Skip navigation

Official websites use .gov
A .gov website belongs to an official government organization in the United States.

Secure .gov websites use HTTPS
A lock ( ) or https:// means you’ve safely connected to the .gov website. Share sensitive information only on official, secure websites.

URL of this page:


serpin family A member 7

Normal Function

The SERPINA7 gene (also known as TBG) provides instructions for making a protein called thyroxine-binding globulin. In the bloodstream, this protein carries hormones made or used by the thyroid gland, which is a butterfly-shaped tissue in the lower neck. Thyroid hormones play an important role in regulating growth, brain development, and the rate of chemical reactions in the body (metabolism). Most of the time, thyroid hormones circulate in the bloodstream attached to thyroxine-binding globulin and similar proteins.

Health Conditions Related to Genetic Changes

Inherited thyroxine-binding globulin deficiency

More than 25 mutations in the SERPINA7 gene have been identified in people with inherited thyroxine-binding globulin deficiency. Some mutations lead to a shortened, nonfunctional version of thyroxine-binding globulin. These genetic changes result in a total loss of the protein, which causes the complete form of inherited thyroxine-binding globulin deficiency (TBG-CD). Other mutations change single protein building blocks (amino acids) in thyroxine-binding globulin. These mutations alter the structure or processing of the protein, leading to the partial form of the disorder (TBG-PD).

When there is a shortage of thyroxine-binding globulin, the amount of circulating thyroid hormones is reduced. These changes do not cause any problems with thyroid function. Although inherited thyroxine-binding globulin deficiency does not cause any health problems, it can be mistaken for more serious thyroid disorders (such as hypothyroidism). Therefore, it is important to diagnose inherited thyroxine-binding globulin deficiency to avoid unnecessary treatments.

More About This Health Condition

Other disorders

Other changes involving the SERPINA7 gene cause a condition called thyroxine-binding globulin excess (TBG-E). People with this condition have unusually high levels of thyroxine-binding globulin, often two to four times greater than normal. This excess is caused by the presence of one or more extra copies of the SERPINA7 gene in each cell. Like thyroxine-binding globulin deficiency, thyroxine-binding globulin excess does not cause any problems with thyroid function.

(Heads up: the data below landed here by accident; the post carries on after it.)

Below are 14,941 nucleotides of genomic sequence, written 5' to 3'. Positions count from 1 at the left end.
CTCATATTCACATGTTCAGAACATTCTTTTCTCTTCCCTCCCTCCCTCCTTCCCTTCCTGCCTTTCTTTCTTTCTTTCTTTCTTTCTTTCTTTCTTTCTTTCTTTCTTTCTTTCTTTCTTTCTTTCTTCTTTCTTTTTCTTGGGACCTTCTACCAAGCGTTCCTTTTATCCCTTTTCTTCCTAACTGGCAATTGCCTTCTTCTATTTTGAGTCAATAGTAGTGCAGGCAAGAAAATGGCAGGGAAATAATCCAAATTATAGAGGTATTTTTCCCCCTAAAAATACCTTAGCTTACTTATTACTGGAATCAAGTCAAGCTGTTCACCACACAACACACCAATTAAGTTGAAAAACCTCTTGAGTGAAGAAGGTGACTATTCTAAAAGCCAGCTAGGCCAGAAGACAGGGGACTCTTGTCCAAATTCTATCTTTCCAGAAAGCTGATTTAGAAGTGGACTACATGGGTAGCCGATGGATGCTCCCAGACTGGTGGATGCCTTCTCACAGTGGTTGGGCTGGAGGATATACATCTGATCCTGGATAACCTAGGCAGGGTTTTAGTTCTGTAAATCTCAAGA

Other Names for This Gene

  • alpha-1 antiproteinase, antitrypsin
  • serine (or cysteine) proteinase inhibitor, clade A (alpha-1 antiproteinase, antitrypsin), member 7
  • serine (or cysteine) proteinase inhibitor, clade A, member 7
  • serpin peptidase inhibitor, clade A (alpha-1 antiproteinase, antitrypsin), member 7
  • TBG
  • thyroxin-binding globulin
  • thyroxine-binding globulin

Additional Information & Resources

Tests Listed in the Genetic Testing Registry

Scientific Articles on PubMed

Catalog of Genes and Diseases from OMIM

Gene and Variant Databases


  • Domingues R, Font P, Sobrinho L, Bugalho MJ. A novel variant in Serpina7 gene in a family with thyroxine-binding globulin deficiency. Endocrine. 2009 Aug;36(1):83-6. doi: 10.1007/s12020-009-9202-2. Epub 2009 May 5. Citation on PubMed
  • Hayashi Y, Mori Y, Janssen OE, Sunthornthepvarakul T, Weiss RE, Takeda K, Weinberg M, Seo H, Bell GI, Refetoff S. Human thyroxine-binding globulin gene: complete sequence and transcriptional regulation. Mol Endocrinol. 1993 Aug;7(8):1049-60. doi: 10.1210/mend.7.8.8232304. Citation on PubMed
  • Mori Y, Miura Y, Takeuchi H, Igarashi Y, Sugiura J, Saito H, Oiso Y. Gene amplification as a cause of inherited thyroxine-binding globulin excess in two Japanese families. J Clin Endocrinol Metab. 1995 Dec;80(12):3758-62. doi: 10.1210/jcem.80.12.8530630. Citation on PubMed
  • Schussler GC. The thyroxine-binding proteins. Thyroid. 2000 Feb;10(2):141-9. doi: 10.1089/thy.2000.10.141. Erratum In: Thyroid 2000 Apr;10(4):372. Citation on PubMed

The information on this site should not be used as a substitute for professional medical care or advice. Contact a health care provider if you have questions about your health.